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Review: Vulnerable Beauty


- Manuele Mandolesi’s documentary, winner of the Italian Golden Globe, centres on the courage of a family that turns the devastation of an earthquake into an opportunity

Review: Vulnerable Beauty

They’ve changed accommodation six times in a year, between bungalows, campers and makeshift houses. But while the bulldozers were taking down the dilapidated buildings and collecting the rubble, they were only thinking about making new projects and rebuilding. It is the exemplary story of a family of young farmers from Ussita (in the province of Macerata, in the Marche region), left without a home like 41 thousand other people following the devastating earthquake that hit the centre of Italy exactly 4 years ago (on 24 August 2016), which director Manuele Mandolesi has chosen to tell in Vulnerable Beauty [+see also:
film profile
, his documentary that won the Golden Globe last July, and is now programmed at the Trento Film Festival and the International Nancy Film Festival.

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Michela Paris and Stefano Riccioni, with their wonderful children of 4 and 5 Emma and Diego, are the protagonists of this film, part of a wider project titled La vulnerabilità della bellezza which puts together three stories from the earthquake with several characters and languages to be distributed on various platforms. This project aims to keep alive the attention on these populations of central Italy who after 4 years still live in precarious conditions or haven’t managed to return to their lands, because reconstruction hasn’t yet started. Mandolesi spent a year with the Riccioni family, from spring 2017 to spring 2018, when, twelve months after the terrible event that damaged more than 87 burroughs between Marche, Umbria and Lazio, they began rebuilding the stables for their animals and their new house, which they will manage to complete thanks to a donation from a private individual.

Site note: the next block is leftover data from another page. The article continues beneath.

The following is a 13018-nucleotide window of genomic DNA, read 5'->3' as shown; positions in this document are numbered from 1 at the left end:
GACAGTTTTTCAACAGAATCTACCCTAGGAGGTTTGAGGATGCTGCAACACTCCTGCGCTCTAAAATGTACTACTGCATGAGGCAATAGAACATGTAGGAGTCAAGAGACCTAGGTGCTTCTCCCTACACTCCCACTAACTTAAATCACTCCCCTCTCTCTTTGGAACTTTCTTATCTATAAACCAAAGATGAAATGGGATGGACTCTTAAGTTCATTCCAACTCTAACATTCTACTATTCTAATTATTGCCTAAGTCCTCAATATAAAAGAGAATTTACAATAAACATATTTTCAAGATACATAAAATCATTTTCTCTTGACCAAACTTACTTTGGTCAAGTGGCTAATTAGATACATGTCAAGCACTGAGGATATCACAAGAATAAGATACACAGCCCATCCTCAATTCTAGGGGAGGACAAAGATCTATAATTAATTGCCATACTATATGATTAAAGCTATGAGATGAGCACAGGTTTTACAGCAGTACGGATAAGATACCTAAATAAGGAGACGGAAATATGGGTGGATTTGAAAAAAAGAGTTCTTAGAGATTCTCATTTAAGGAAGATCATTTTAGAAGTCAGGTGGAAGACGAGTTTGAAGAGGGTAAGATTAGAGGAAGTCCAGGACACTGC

The focus of Mandolesi’s documentary isn’t denunciation or self-pity, but the courage and industriousness of this solid family of farmers who live in close contact with nature, and embrace even its most negative aspects: the earthquake is a natural phenomenon that can represent an opportunity for rebirth and change, for them and their land. “We are lucky to be here and to tell the story,” repeats Michela thinking about those who have passed, and therefore, there is nothing else to do but act. We see her working, together with her husband, taking care daily of their livestock and their small children, to the rhythm of the seasons. We then see them imagining new stables with a breathtaking view on the mountains. At a certain point, Michela collects an award for biodiversity in agri-food, and that is when we understand that the Riccionis’ livestock is a special one, with sheep of Sopravissana breed typical of the Monti Sibillini region and at risk of extinction. During the most difficult period post-earthquake, they even managed to increase their flock, from 25 to 300 heads, to produce wool, milk and high-quality meat.

Another protagonist of the documentary is the landscape, in particular the mountains: Mandolesi films them repeatedly in all their beauty and roughness. It is a majestic and vulnerable land that moves and occasionally collapses, but which would be even more vulnerable without the support of its best and most affectionate inhabitants.

Produced by Respiro Produzioni, Vulnerable Beauty won the Popoli DOC-CG Entertainment prize as the best Italian film at the Popoli Festival 2019 in Florence, and is now available on demand on the CG Entertainment platform.

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(Translated from Italian)

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